Ageing pets

This week we saw several elderly pets in our clinic, with the oldest ones being an 18 year old dog and a 22 year old cat. This just goes to show that just like the human population is living longer so are our pets.

There are many different reasons for this but one aspect certainly is the continuously increasing standard of veterinary care.

The means of detecting disease are improving with a lot of clinics having their own blood testing machines to allow quick turn-around times. With blood and urine tests being done more frequently diseases are picked up in their early stages when they are easier and more successfully treatable. X-ray and ultrasound machines are available in many clinics as well allowing for accurate diagnoses in house, while more in depth diagnoses like MRT or CT scans are available at referral centres.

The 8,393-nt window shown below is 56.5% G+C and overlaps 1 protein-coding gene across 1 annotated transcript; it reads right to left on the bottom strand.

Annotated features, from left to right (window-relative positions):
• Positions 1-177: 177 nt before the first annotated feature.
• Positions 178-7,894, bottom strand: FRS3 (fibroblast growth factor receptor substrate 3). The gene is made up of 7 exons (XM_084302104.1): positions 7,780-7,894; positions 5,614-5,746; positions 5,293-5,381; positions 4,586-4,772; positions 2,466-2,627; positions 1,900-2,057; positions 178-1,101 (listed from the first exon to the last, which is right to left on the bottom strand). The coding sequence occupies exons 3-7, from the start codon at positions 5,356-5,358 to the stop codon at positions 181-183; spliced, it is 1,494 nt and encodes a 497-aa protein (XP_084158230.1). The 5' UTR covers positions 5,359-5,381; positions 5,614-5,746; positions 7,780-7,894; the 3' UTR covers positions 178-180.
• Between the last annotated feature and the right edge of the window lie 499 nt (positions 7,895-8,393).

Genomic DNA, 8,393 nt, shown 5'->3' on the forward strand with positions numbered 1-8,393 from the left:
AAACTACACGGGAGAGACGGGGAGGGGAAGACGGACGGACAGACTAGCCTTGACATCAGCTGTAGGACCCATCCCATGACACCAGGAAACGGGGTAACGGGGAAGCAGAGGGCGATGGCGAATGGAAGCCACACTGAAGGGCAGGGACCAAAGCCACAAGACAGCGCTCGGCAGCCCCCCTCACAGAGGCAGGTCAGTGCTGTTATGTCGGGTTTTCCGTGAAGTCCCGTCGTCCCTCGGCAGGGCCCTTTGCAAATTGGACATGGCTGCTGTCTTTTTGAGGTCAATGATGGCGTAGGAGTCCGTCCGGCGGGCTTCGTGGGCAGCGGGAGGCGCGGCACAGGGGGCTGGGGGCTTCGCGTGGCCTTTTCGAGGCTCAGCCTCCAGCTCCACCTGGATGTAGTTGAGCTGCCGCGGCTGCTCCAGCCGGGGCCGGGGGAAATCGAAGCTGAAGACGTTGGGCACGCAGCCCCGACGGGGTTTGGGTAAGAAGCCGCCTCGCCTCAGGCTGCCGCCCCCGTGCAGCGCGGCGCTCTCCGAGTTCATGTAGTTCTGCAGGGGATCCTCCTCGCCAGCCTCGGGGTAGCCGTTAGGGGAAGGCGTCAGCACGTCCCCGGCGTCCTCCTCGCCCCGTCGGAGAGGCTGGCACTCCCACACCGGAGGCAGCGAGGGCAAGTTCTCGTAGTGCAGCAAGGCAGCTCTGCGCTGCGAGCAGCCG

New and improved treatment methods and products are coming onto the market all the time and help make dealing with a certain condition easier. For instance there are specific foods for cats to treat hyperthyroidism ( a common disease of elderly cats ) making the use of tablets unnecessary.

Prevention is another large factor increasing our pets’ age. So much can be done to maintain good health in older age and prevent diseases from occurring.

There are special diets designed especially at the changing dietary needs of ageing pets. Regular vaccinations prevent infectious diseases which can shorten the life span, while regular worm, flea and tick treatment can prevent the transmission of infectious diseases and avoid organ damage.

The standard of veterinary care, disease diagnosis and treatment is nearing that of humans and therefore giving us many more years with our beloved companions.

Angela Ford

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